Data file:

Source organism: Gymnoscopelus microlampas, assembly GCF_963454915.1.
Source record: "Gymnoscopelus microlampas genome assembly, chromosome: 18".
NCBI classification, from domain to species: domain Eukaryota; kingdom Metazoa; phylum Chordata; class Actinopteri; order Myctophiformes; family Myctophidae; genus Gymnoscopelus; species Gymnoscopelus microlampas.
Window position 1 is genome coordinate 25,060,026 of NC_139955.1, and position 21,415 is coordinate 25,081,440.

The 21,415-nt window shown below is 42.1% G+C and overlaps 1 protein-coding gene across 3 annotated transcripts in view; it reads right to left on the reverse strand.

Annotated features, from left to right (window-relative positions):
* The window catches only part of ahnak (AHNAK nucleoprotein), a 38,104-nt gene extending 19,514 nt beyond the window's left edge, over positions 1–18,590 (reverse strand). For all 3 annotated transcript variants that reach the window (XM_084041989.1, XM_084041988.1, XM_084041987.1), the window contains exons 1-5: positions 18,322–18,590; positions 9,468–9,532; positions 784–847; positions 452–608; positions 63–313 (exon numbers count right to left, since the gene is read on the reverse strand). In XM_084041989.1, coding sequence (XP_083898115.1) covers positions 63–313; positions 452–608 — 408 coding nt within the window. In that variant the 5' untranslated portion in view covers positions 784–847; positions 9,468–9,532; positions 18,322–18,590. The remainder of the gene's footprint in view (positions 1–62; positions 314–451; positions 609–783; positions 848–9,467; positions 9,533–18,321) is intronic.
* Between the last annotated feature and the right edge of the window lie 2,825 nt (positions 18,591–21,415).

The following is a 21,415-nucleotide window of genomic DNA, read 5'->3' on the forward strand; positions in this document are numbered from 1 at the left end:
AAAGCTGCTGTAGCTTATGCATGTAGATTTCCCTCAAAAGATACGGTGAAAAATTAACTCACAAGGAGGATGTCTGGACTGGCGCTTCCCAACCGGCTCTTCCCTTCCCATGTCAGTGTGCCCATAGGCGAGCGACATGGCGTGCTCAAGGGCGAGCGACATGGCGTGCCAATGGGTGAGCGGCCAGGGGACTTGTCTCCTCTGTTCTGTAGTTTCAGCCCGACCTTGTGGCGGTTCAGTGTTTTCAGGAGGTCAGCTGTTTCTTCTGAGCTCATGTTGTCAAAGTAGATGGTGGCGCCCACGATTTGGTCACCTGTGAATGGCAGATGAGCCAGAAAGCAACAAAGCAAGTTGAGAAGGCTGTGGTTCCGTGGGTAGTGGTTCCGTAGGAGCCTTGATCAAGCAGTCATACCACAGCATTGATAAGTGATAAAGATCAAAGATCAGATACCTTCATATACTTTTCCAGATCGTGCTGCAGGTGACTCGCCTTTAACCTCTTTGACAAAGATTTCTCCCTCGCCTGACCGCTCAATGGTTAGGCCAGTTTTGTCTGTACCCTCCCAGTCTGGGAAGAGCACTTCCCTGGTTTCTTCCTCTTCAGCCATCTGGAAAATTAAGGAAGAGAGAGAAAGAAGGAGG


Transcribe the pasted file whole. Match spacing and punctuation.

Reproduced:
Source organism: Gymnoscopelus microlampas, assembly GCF_963454915.1.
Source record: "Gymnoscopelus microlampas genome assembly, chromosome: 18".
NCBI classification, from domain to species: domain Eukaryota; kingdom Metazoa; phylum Chordata; class Actinopteri; order Myctophiformes; family Myctophidae; genus Gymnoscopelus; species Gymnoscopelus microlampas.
Window position 1 is genome coordinate 25,060,026 of NC_139955.1, and position 21,415 is coordinate 25,081,440.

The 21,415-nt window shown below is 42.1% G+C and overlaps 1 protein-coding gene across 3 annotated transcripts in view; it reads right to left on the reverse strand.

Annotated features, from left to right (window-relative positions):
* The window catches only part of ahnak (AHNAK nucleoprotein), a 38,104-nt gene extending 19,514 nt beyond the window's left edge, over positions 1–18,590 (reverse strand). For all 3 annotated transcript variants that reach the window (XM_084041989.1, XM_084041988.1, XM_084041987.1), the window contains exons 1-5: positions 18,322–18,590; positions 9,468–9,532; positions 784–847; positions 452–608; positions 63–313 (exon numbers count right to left, since the gene is read on the reverse strand). In XM_084041989.1, coding sequence (XP_083898115.1) covers positions 63–313; positions 452–608 — 408 coding nt within the window. In that variant the 5' untranslated portion in view covers positions 784–847; positions 9,468–9,532; positions 18,322–18,590. The remainder of the gene's footprint in view (positions 1–62; positions 314–451; positions 609–783; positions 848–9,467; positions 9,533–18,321) is intronic.
* Between the last annotated feature and the right edge of the window lie 2,825 nt (positions 18,591–21,415).

The following is a 21,415-nucleotide window of genomic DNA, read 5'->3' on the forward strand; positions in this document are numbered from 1 at the left end:
AAAGCTGCTGTAGCTTATGCATGTAGATTTCCCTCAAAAGATACGGTGAAAAATTAACTCACAAGGAGGATGTCTGGACTGGCGCTTCCCAACCGGCTCTTCCCTTCCCATGTCAGTGTGCCCATAGGCGAGCGACATGGCGTGCTCAAGGGCGAGCGACATGGCGTGCCAATGGGTGAGCGGCCAGGGGACTTGTCTCCTCTGTTCTGTAGTTTCAGCCCGACCTTGTGGCGGTTCAGTGTTTTCAGGAGGTCAGCTGTTTCTTCTGAGCTCATGTTGTCAAAGTAGATGGTGGCGCCCACGATTTGGTCACCTGTGAATGGCAGATGAGCCAGAAAGCAACAAAGCAAGTTGAGAAGGCTGTGGTTCCGTGGGTAGTGGTTCCGTAGGAGCCTTGATCAAGCAGTCATACCACAGCATTGATAAGTGATAAAGATCAAAGATCAGATACCTTCATATACTTTTCCAGATCGTGCTGCAGGTGACTCGCCTTTAACCTCTTTGACAAAGATTTCTCCCTCGCCTGACCGCTCAATGGTTAGGCCAGTTTTGTCTGTACCCTCCCAGTCTGGGAAGAGCACTTCCCTGGTTTCTTCCTCTTCAGCCATCTGGAAAATTAAGGAAGAGAGAGAAAGAAGGAGG